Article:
Religion and Relationships in Ragged Schools

An Intimate History of Educating the Poor, 1844-1870

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Laura M. Mair
Routledge Studies in Evangelicalism
  • New York, NY: 
    Routledge
    , April
     2019.
     270 pages.
     $140.00.
     Hardcover.
    ISBN
    9780815394600.
     For other formats: Link to Publisher's Website.

Description

Focusing on the interaction between teachers and scholars, this book provides an intimate account of "ragged schools" that challenges existing scholarship on evangelical child-saving movements and Victorian philanthropy. With Lord Shaftesbury as their figurehead, these institutions provided a free education to impoverished children. The primary purpose of the schools, however, was the salvation of children’s souls.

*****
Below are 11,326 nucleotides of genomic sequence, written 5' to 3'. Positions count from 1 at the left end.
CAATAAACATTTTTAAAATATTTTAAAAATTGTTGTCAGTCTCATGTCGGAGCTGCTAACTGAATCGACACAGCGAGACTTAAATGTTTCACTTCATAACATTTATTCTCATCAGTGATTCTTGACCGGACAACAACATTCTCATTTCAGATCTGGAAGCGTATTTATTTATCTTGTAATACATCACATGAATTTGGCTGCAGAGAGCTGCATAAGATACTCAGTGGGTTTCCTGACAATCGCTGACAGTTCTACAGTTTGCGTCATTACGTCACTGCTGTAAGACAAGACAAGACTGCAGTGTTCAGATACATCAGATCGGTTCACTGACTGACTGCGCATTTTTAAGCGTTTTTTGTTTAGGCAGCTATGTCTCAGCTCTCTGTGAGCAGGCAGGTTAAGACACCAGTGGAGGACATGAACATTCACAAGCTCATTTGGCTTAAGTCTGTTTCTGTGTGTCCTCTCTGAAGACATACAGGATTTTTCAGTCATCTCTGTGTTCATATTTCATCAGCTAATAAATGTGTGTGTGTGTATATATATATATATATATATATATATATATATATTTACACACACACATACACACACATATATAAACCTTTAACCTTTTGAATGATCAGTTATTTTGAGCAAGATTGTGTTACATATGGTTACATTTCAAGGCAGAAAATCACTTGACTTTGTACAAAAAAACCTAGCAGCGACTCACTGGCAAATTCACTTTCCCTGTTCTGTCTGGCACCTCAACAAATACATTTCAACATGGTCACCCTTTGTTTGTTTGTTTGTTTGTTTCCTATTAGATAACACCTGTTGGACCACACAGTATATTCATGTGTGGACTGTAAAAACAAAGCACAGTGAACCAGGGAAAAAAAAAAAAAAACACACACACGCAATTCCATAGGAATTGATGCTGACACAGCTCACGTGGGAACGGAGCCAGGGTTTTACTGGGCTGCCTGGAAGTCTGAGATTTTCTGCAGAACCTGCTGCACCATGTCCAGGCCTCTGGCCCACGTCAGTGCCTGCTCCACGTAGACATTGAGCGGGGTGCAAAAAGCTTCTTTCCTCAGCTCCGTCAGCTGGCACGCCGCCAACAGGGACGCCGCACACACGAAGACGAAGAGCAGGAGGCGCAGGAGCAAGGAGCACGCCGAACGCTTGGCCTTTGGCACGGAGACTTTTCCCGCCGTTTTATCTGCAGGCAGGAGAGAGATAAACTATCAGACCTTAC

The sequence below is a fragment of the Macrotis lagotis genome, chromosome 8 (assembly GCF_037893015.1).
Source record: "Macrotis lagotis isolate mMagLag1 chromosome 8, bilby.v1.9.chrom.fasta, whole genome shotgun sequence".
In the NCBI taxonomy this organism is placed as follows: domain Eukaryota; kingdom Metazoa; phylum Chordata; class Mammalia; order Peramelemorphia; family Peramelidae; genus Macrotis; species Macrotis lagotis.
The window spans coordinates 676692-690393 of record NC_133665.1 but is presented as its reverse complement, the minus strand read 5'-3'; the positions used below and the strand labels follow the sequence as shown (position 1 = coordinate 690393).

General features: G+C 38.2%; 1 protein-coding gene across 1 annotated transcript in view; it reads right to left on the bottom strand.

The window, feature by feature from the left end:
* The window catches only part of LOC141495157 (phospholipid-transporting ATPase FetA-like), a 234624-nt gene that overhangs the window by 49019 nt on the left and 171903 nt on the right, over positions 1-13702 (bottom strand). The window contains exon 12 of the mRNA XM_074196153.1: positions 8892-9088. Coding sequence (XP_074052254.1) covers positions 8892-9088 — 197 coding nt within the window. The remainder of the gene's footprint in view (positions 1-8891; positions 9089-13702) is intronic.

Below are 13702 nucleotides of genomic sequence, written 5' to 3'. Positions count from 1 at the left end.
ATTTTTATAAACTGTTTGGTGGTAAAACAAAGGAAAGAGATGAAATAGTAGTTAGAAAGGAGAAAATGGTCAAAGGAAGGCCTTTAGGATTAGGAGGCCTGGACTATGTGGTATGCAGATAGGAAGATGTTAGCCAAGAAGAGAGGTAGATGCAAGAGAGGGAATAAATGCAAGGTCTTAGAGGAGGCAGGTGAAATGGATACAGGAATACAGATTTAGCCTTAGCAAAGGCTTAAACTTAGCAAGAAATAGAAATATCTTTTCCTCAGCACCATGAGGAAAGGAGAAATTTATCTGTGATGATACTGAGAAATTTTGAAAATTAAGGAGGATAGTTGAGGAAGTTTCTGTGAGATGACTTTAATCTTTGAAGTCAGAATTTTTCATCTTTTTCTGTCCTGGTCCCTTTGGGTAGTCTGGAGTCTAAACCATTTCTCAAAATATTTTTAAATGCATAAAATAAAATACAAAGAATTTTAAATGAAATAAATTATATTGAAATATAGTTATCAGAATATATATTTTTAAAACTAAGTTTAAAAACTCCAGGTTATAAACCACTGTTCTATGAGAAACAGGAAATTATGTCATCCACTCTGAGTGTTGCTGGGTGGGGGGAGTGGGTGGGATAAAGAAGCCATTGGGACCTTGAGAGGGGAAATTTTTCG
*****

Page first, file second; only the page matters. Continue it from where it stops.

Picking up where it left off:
Using promotional literature and local school documents, this book contrasts the public portrayal of children and teachers with that found in practice. It draws upon evidence from schools in Scotland and England, giving insight into the achievements and challenges of individual institutions. An intimate account is constructed using the journals maintained by Martin Ware, the superintendent of a North London school, alongside a cache of letters that children sent him. This combination of personal and national perspectives adds nuance to the narratives often imposed upon historic philanthropic movements. 

Investigating how children responded to the evangelistic messages and educational opportunities ragged schools offered, this book will be of keen interest to historians of education, emigration, religion, as well as of the nineteenth century more broadly.

About the Author(s)/Editor(s)/Translator(s): 

Laura M. Mair is Research Fellow at the School of Divinity, University of Edinburgh. She has published on the ragged schools in the Journal of Victorian Culture and Studies in Church History. Mair was a consultant to the V&A Museum of Childhood in connection with the 'On Their Own: Britain’s Child Migrants' exhibition. She is currently an advisor to London’s Ragged School Museum.

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